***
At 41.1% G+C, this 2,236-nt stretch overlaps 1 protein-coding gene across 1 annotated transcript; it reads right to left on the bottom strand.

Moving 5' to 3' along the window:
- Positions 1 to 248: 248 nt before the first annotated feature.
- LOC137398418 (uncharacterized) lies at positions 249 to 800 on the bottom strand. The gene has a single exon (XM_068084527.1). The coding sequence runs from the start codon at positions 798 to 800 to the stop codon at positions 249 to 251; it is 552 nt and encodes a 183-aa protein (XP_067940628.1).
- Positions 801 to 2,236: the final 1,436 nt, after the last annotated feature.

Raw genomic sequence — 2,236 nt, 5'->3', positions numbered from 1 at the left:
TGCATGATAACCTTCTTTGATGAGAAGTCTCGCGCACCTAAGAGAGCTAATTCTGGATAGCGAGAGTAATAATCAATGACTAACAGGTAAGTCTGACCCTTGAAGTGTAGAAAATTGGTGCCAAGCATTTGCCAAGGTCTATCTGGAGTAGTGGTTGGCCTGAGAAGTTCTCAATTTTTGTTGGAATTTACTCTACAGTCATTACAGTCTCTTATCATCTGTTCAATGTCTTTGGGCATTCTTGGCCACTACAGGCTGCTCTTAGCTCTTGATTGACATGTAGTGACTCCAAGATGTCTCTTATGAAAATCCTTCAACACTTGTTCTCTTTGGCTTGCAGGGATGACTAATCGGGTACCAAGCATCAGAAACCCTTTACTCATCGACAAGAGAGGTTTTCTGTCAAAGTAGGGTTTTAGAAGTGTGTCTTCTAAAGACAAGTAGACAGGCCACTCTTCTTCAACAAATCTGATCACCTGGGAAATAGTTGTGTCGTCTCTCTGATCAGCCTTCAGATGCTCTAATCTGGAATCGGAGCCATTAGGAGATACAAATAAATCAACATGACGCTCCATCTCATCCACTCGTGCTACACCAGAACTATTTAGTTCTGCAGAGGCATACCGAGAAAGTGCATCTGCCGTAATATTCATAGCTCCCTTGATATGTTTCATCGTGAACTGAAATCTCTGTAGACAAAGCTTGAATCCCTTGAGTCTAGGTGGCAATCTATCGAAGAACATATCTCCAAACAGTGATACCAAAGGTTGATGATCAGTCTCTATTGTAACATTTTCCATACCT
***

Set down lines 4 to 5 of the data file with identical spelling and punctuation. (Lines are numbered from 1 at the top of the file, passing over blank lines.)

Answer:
- LOC137398418 (uncharacterized) lies at positions 249 to 800 on the bottom strand. The gene has a single exon (XM_068084527.1). The coding sequence runs from the start codon at positions 798 to 800 to the stop codon at positions 249 to 251; it is 552 nt and encodes a 183-aa protein (XP_067940628.1).
- Positions 801 to 2,236: the final 1,436 nt, after the last annotated feature.